What will ‘good’ look like in Continuing Healthcare, following COVID-19?
14 August 2020
Paul Taylor, CHC Transformation Consultant, Liaison Care
Following COVID-19, continuing healthcare (CHC) services will have a number of strategic decisions and options open to them. Many of these services will generate opportunities to change and evolve, rather than just to return to what we did before.
CHC leaders are constantly looking to evolve the services they provide and address a number of issues in doing so. The intention of this transformation of CHC is to deliver the three primary objectives of the SIP Team: Better Outcomes, Better Experience, and Better Use of Resources. Meeting these objectives will run alongside the wider ambitions of the NHS, as defined within the NHS Long Term Plan.
The following looks at seven strategic decisions currently facing CHC leaders.
Health and social care partnerships
In the next few weeks, CHC will have been suspended for 6 months. Some people, including those at a senior level, had been considering whether it should be reinstated at all, following the COVID-19 pandemic? However, the government has now announced that CHC assessments are to resume from September 1st, 2020.
There has been a strong argument for CHC to not be reinstated and, instead, a plan to be developed for health and social care to be integrated. However, the chances of this being achieved in the short term is unlikely.
In several paragraphs of the CHC National Framework, Health and Social Care are required to have joint arrangements in place. Are these arrangements in place, and how effective were they to the COVID-19 crisis? It has been recognised that during the COVID-19 pandemic, when money has not been an issue, working relations between Health and Social Care have greatly improved. Until there is financial equality between the two organisations, these relations may not be guaranteed.
The NHS England and NHS Improvement CHC Strategic Improvement Program produced a checklist of what should be contained within a Health and Social Care partnership agreement. However, it can be seen that few Health and Social Care systems have a partnership agreement in place, let alone one compatible with that checklist.
In a published statement between NHS England and ADASS the following is said:
“All parties/agencies involved recognise that CHC is a whole Health and Social Care system issue and the stronger the partnership the better it is for the system, making better use of Health and Social Care system and the member of public that the system service.” (Joint Health and Social Care statement, NHS CHC Delivery Model)
At present, how many Health and Social Care economies can say that they have a real Health and Social Care partnership? If we cannot form strong partnerships, it is difficult to see voluntary integration without some form of legislation.
If, as suggested, we are unlikely to see integration in the near future, the first thing that all Health and Social Care partnerships could aim to achieve is best practice. This would be done by producing a formal partnership agreement, covering all the sections of the NHS England and NHS Improvement/ADASS agreed checklist. Whilst such a partnership agreement alone will not resolve poor working relations, the very process of agreeing the partnership can dramatically improve working cooperation and trust, especially when there is financial inequality.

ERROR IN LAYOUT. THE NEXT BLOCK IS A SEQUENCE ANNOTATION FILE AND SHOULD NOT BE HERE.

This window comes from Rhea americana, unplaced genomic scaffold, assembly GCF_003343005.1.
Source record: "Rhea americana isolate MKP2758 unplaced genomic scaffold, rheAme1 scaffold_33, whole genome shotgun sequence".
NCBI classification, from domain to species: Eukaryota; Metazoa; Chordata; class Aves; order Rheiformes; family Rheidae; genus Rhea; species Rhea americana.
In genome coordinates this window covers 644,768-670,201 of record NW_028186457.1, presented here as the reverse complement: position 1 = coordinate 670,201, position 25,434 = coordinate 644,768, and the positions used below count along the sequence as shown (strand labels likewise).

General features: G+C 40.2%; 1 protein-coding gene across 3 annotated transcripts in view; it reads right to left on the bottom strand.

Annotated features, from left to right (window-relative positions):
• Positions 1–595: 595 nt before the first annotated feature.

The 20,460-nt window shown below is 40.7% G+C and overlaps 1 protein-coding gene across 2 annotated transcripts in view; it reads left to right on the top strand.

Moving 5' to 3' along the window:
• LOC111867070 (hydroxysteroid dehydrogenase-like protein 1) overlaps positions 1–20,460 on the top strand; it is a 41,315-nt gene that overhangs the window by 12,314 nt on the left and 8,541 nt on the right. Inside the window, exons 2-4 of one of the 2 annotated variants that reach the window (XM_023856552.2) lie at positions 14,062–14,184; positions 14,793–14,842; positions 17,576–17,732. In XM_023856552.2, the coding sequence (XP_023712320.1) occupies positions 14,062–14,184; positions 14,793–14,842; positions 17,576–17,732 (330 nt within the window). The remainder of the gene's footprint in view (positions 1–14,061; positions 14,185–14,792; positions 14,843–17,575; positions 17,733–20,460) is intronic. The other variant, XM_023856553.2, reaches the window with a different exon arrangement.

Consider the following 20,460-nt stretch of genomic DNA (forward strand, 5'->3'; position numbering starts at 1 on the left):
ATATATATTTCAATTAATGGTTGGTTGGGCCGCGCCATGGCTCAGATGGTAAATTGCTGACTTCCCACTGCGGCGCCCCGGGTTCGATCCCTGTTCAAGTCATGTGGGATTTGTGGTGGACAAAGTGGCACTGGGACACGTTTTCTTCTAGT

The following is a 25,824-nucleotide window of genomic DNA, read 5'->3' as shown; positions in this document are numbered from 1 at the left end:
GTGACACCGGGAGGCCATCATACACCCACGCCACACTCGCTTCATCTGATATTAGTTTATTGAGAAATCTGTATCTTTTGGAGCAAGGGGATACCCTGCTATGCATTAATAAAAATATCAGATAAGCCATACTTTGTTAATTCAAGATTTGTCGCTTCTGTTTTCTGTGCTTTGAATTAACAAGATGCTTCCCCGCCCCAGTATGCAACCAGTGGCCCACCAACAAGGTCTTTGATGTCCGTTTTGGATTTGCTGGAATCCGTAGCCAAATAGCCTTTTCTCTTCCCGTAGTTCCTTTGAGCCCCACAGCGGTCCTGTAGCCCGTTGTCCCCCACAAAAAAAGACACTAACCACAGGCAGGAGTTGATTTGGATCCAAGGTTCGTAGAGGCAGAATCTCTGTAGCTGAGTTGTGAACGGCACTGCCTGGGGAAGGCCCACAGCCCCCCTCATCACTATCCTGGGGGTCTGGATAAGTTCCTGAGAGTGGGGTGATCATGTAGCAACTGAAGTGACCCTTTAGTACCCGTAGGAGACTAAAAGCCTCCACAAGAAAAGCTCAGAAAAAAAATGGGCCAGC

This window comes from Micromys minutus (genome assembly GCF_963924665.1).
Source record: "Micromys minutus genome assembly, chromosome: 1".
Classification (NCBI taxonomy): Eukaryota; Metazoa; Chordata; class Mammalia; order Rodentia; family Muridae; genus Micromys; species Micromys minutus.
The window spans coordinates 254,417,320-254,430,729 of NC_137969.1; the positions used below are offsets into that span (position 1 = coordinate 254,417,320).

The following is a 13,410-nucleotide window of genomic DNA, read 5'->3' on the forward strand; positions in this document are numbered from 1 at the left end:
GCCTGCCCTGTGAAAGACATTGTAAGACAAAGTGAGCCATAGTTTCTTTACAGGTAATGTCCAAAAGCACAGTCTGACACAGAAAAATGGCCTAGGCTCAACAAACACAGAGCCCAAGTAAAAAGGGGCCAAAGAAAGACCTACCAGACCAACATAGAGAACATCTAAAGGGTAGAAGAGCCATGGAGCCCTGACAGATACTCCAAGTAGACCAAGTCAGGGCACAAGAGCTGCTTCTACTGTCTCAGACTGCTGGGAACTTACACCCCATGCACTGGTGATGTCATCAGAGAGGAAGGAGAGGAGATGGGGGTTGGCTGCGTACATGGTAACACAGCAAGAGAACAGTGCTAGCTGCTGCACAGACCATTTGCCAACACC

At scale working
Currently, Clinical Commissioning Groups (CCG) are the legal entity responsible for CHC. Is that really the right scale to deliver CHC?
The NHS Long Term Plan refers to having a more inclusive operational model, increasing the capabilities, resources, activities and leadership to collectively deliver greater value through integrated care systems. Prior to the Long Term Plan, but with a similar emphasis, the CHC SIP had produced the CHC ‘at scale’ operating model. There are many CCG CHC teams that are doing some parts of delivering well, such as Southampton CCG, who are a leading example of good practise in brokerage, and the Wirral CCG with their use of digital provision.
However, I have not found a single CCG delivering a leading or advanced example of practice across all dimensions of the CHC Maturity Matrix. When we look at the reason for this, could it be that CCGs are too small to operate CHC at a leading or advanced standard? The suggestion is that CHC should be delivered at least at an ICS or STP scale. As we move to the new normal, should any health economy be allowed to operate CHC at any scale below ICS or STP, or should processes of transformation be put in place to increase the scale?
With a single operating model operating across an ICS / STP, it could assist in ensuring a consistent approach across a much larger geography, therefore reducing unwarranted variation. This could then provide several additional benefits, such as the opportunity for a number of specialist roles which are often not financially viable for small CCG CHC teams. It could also deliver the opportunity to modernise the back office function with more efficient use of technology, reduced handovers and significantly improved data quality. This could then allow the Leadership Team to operate at a more strategic level rather than being drawn into day-to-day crisis management.
Another area of activity which may benefit from a single operating model is the team of MDT coordinators. There is a strong suggestion that they should be co-located within the locality teams, alongside community nurses, mental health, physiotherapy, speech and language services, and within primary care. This strategy would also link in with the NHS Long Term Plan. By locating CHC Coordinators within these teams, it could create closer relationships between members of any potential MDT required to provide assessments.